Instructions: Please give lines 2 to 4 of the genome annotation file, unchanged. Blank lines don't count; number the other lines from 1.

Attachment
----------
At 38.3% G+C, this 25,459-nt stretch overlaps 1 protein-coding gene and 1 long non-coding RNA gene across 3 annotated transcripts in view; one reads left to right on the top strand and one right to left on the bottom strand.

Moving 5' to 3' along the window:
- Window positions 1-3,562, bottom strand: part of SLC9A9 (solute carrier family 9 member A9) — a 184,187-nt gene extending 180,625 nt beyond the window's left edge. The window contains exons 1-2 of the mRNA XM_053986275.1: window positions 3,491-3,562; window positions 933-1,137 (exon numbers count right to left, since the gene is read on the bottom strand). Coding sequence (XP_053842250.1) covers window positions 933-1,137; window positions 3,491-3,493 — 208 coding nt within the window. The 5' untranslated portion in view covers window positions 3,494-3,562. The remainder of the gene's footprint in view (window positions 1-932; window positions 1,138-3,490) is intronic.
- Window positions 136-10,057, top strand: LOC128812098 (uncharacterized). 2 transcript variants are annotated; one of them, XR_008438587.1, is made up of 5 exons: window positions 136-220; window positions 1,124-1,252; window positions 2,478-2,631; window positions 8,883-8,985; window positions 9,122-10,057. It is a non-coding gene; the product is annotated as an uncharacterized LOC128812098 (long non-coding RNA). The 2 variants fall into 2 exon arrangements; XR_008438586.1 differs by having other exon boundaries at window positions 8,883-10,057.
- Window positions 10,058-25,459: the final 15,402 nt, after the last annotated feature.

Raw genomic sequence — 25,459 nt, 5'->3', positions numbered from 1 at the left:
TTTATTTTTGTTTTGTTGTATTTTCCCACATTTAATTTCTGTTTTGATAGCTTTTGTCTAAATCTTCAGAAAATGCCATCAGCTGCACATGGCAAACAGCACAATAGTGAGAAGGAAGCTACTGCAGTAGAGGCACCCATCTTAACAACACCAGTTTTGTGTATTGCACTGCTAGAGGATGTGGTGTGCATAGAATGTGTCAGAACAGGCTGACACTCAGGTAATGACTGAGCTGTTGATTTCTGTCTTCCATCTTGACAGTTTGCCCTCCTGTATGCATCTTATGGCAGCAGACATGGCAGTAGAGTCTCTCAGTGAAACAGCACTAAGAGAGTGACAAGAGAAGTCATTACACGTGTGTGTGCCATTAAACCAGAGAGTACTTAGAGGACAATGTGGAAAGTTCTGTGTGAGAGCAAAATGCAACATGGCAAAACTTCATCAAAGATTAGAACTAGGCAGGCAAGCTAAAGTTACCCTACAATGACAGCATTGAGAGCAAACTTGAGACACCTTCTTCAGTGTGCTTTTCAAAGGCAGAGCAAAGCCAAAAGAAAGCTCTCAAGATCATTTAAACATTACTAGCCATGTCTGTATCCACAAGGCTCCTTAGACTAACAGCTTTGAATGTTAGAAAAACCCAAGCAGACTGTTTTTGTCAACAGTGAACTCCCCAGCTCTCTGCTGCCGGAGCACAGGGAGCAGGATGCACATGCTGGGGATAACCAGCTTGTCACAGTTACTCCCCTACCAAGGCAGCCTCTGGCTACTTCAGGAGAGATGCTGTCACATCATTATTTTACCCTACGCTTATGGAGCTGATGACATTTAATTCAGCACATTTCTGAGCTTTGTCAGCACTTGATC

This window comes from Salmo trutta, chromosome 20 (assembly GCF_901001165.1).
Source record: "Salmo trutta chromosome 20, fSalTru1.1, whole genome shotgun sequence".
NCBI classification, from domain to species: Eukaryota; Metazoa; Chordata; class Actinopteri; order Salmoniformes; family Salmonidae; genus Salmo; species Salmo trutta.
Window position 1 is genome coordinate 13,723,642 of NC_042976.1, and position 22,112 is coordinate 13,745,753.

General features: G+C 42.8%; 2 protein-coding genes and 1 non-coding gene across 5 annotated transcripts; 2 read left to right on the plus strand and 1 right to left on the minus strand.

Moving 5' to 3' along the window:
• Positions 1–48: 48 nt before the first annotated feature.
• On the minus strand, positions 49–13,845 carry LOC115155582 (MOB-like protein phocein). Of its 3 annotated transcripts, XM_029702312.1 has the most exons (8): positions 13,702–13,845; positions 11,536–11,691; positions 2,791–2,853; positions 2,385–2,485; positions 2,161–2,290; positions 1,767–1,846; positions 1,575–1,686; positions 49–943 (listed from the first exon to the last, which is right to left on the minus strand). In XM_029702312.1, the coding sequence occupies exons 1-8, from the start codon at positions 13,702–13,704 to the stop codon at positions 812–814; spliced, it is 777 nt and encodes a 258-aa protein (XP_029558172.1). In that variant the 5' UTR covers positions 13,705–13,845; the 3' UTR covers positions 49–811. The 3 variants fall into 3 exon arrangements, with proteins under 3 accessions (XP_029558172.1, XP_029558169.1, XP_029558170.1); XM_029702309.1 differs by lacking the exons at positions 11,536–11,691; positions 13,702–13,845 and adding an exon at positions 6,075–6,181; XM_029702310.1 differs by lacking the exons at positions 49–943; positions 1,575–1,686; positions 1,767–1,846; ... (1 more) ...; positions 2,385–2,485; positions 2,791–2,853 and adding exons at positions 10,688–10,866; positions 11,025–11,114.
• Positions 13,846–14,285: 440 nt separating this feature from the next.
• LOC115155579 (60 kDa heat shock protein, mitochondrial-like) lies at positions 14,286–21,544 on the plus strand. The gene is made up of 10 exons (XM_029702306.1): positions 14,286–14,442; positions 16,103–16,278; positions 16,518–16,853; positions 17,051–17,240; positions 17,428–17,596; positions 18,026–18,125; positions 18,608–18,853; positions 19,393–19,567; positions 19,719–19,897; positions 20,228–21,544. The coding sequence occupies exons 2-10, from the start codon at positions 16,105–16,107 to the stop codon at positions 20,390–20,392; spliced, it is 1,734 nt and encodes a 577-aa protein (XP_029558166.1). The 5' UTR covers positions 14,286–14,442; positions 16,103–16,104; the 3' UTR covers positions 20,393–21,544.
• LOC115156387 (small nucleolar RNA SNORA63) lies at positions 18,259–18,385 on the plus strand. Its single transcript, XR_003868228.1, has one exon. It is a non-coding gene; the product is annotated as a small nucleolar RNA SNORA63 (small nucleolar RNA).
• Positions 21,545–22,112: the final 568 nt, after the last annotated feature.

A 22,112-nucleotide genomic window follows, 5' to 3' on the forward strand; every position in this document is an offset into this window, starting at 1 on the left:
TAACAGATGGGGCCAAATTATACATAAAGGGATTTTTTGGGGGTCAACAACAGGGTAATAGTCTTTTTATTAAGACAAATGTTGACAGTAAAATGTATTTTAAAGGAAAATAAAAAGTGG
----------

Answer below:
Moving 5' to 3' along the window:
- Window positions 1-3,562, bottom strand: part of SLC9A9 (solute carrier family 9 member A9) — a 184,187-nt gene extending 180,625 nt beyond the window's left edge. The window contains exons 1-2 of the mRNA XM_053986275.1: window positions 3,491-3,562; window positions 933-1,137 (exon numbers count right to left, since the gene is read on the bottom strand). Coding sequence (XP_053842250.1) covers window positions 933-1,137; window positions 3,491-3,493 — 208 coding nt within the window. The 5' untranslated portion in view covers window positions 3,494-3,562. The remainder of the gene's footprint in view (window positions 1-932; window positions 1,138-3,490) is intronic.
- Window positions 136-10,057, top strand: LOC128812098 (uncharacterized). 2 transcript variants are annotated; one of them, XR_008438587.1, is made up of 5 exons: window positions 136-220; window positions 1,124-1,252; window positions 2,478-2,631; window positions 8,883-8,985; window positions 9,122-10,057. It is a non-coding gene; the product is annotated as an uncharacterized LOC128812098 (long non-coding RNA). The 2 variants fall into 2 exon arrangements; XR_008438586.1 differs by having other exon boundaries at window positions 8,883-10,057.